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I have 2 custom functions:

f(), g()

I want to pass all months to them, and pass them another function as follows:

x(f("Jan"), g("Jan"), f("Feb"), g("Feb"), f("Mar"), g("Mar"), ...)

How is it done in short way?

Best Regards

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To be clear: you want to pass the return values from executing f() and g() on all the months to x(), not the actual f and g functions themselves? –  Daniel Pryden Feb 2 '13 at 23:09
Well, aren't they the same? –  alwbtc Feb 2 '13 at 23:10
@alwbtc There is a difference between passing the function, and executing that function and passing the returned value. I presume you want the latter. (The former could be achieved using functools.partial()). –  Lattyware Feb 2 '13 at 23:11
@alwbtc: Not at all. In Python, functions themselves are values (as Hiroto's answer below indicates). There is in fact an entire programming methodology, functional programming, which relies on being able to pass around functions, having functions that return other functions, and so forth. –  Daniel Pryden Feb 2 '13 at 23:11
Hmm, what if I want the former one? –  alwbtc Feb 2 '13 at 23:12

1 Answer 1

up vote 5 down vote accepted

So, first of all, we want to call f() and g() on each item of a list. We can do this with a list comprehension:

[(f(month), g(month)) for month in months]

This produces a list of tuples, but we want a flat list, so we use itertools.chain.from_iterable() to flatten it (or in this case, just a generator expression):

from itertools import chain

chain.from_iterable((f(month), g(month)) for month in months)

Then we unpack this iterable into the arguments for x():

x(*chain.from_iterable((f(month), g(month)) for month in months))

Edit: If you wish to pass the functions ready to be executed with that parameter, without executing them, it's functools.partial() to the rescue:

from functools import partial

[(partial(f, month), partial(g, month)) for month in months]

This would mean the parameters to x() would be functions that, when called, run f() or g() as appropriate, with the month filled as given to the partial. This can, of course, be expanded out in the same way as before.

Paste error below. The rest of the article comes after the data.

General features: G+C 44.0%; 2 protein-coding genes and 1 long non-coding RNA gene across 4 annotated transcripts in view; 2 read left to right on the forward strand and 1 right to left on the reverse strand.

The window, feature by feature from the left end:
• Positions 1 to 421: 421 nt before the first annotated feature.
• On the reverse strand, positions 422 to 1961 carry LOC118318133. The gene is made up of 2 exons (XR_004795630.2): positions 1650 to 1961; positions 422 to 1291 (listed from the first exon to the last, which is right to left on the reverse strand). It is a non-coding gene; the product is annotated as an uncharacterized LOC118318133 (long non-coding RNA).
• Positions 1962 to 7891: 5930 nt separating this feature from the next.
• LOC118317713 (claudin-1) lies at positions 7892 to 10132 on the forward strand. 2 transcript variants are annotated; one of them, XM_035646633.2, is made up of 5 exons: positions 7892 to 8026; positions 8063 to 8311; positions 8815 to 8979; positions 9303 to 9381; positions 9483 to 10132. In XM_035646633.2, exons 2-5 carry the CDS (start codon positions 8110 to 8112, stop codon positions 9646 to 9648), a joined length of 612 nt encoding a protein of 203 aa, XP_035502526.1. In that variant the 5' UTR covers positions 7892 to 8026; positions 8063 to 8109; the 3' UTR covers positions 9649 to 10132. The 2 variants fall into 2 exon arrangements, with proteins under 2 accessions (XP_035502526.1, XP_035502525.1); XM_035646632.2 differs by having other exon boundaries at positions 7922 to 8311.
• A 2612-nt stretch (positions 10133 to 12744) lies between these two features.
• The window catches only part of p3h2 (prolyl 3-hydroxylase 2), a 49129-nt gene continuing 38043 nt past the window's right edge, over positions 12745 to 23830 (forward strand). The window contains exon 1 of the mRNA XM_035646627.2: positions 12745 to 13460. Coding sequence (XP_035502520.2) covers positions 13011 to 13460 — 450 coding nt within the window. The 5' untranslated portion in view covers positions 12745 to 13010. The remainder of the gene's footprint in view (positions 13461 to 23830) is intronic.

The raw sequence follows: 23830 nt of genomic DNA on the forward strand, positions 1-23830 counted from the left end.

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@alwbtc It all comes with experience, the more you do, the more things you need, so the more you learn. The standard Python docs are also great and worth a read. –  Lattyware Feb 2 '13 at 23:10
@alwbtc: Regarding how to know all these things, I highly recommend Peter Norvig's essay Teach Yourself Programming in Ten Years. –  Daniel Pryden Feb 2 '13 at 23:16
@alwbtc: What Lattyware said. A big part of knowing how to program is knowing what is out there that you could know. If you know something exists, but just can't remember what it's called or how to use it, you can usually find the answer pretty quickly. But if you don't even know what you are looking for, you may never find it. If you understand what first-order functions and partial application are, understanding what functools.partial() does isn't hard at all -- but if you don't know those concepts, you'll never even think to look at a function called partial() for the solution. –  Daniel Pryden Feb 2 '13 at 23:29
@alwbtc It varies wildly, I'm 20, and have been programming since about 8, so 12 years, but most of that writing simple rubbish when I was young. If you want to get experience, go work on your own projects, open source software, etc... It's really not hard to get into. –  Lattyware Feb 2 '13 at 23:31
@alwbtc Oh, presumably in old versions of Python, * won't work on iterables, just wrap the call to itertools.chain.from_iterable(...) in a list() call. I would not 2.6.5 is a really old version, 2.7 is recommended if you need 2.x, 3.3 if not. –  Lattyware Feb 3 '13 at 1:51

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